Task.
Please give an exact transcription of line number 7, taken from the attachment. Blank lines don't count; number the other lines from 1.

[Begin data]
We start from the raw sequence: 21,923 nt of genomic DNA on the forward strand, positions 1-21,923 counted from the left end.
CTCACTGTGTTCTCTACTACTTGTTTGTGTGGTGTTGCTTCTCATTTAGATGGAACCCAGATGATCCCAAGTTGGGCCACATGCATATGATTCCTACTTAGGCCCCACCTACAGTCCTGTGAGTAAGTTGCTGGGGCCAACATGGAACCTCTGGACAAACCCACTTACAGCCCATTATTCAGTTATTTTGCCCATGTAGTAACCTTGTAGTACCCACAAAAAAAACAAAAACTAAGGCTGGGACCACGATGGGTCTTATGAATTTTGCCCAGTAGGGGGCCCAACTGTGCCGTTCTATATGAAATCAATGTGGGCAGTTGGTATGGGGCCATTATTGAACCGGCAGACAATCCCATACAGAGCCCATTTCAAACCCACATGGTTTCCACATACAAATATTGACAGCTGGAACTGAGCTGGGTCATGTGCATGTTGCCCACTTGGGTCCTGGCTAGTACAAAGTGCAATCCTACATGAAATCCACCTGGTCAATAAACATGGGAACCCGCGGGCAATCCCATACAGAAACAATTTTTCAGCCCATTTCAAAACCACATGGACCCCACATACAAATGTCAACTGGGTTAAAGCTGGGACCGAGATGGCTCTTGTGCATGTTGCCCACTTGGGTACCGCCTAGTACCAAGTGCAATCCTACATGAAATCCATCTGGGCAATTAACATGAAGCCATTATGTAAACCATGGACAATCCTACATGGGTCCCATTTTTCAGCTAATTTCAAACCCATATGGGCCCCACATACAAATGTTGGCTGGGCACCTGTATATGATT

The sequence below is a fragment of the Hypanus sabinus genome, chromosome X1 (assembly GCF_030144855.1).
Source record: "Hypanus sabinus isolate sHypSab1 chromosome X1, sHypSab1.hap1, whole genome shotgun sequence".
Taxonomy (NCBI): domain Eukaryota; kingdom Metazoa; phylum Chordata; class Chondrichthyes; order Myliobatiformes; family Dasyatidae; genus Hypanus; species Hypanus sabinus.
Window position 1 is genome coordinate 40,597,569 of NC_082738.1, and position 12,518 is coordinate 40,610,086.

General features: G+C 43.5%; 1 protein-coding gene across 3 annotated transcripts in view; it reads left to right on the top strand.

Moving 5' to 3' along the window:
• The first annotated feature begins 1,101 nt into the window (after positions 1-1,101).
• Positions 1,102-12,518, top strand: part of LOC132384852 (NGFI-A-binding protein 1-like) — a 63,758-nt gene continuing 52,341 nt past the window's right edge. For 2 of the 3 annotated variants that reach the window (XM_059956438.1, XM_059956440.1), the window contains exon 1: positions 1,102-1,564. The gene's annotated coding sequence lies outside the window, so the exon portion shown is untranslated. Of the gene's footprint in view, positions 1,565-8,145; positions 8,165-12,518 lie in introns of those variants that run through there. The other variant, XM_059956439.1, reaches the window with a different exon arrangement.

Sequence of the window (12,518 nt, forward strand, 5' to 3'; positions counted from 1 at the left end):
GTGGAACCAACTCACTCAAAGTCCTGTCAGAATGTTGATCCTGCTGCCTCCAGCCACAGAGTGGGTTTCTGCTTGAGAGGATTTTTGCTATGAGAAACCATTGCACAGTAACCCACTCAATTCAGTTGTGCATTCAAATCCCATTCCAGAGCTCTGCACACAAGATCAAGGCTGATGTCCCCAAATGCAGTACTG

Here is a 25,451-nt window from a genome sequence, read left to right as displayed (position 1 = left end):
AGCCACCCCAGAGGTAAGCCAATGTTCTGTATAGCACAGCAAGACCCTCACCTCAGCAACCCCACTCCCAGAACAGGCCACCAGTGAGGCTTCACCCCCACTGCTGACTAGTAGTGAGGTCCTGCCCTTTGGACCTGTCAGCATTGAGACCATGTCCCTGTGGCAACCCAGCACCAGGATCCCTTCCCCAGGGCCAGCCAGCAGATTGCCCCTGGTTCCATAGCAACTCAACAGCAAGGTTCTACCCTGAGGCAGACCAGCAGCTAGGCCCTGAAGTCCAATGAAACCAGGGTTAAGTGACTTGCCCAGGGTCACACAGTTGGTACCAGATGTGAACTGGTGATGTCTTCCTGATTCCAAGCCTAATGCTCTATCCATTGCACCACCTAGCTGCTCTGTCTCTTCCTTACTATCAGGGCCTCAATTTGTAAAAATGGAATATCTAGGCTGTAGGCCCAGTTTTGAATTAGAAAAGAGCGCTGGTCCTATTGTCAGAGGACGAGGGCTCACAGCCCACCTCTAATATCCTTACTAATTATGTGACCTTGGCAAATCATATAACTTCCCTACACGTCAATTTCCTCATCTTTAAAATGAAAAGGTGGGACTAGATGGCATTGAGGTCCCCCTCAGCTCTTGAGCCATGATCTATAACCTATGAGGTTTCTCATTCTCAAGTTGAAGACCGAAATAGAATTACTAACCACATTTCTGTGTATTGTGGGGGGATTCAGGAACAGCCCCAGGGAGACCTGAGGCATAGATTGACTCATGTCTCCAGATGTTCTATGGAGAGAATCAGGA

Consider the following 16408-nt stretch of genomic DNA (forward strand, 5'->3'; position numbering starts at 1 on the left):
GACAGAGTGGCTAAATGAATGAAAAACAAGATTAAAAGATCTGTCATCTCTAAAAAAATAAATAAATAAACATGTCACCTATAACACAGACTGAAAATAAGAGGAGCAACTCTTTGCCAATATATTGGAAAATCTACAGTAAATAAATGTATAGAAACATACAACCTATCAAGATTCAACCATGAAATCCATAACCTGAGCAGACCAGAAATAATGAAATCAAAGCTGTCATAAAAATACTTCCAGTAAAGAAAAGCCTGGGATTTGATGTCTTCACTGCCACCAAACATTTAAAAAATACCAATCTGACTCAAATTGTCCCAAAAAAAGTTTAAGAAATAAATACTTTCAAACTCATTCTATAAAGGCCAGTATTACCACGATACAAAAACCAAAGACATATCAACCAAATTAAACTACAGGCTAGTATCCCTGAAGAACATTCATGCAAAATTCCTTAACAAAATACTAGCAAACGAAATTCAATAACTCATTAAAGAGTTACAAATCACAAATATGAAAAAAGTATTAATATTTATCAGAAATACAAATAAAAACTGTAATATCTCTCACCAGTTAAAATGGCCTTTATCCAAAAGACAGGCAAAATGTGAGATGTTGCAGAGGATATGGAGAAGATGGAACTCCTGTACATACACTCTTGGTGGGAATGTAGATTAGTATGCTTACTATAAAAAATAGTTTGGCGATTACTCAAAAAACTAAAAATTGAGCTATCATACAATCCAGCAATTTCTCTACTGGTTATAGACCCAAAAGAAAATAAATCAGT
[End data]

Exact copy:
General features: G+C 43.5%; 1 protein-coding gene across 3 annotated transcripts in view; it reads left to right on the top strand.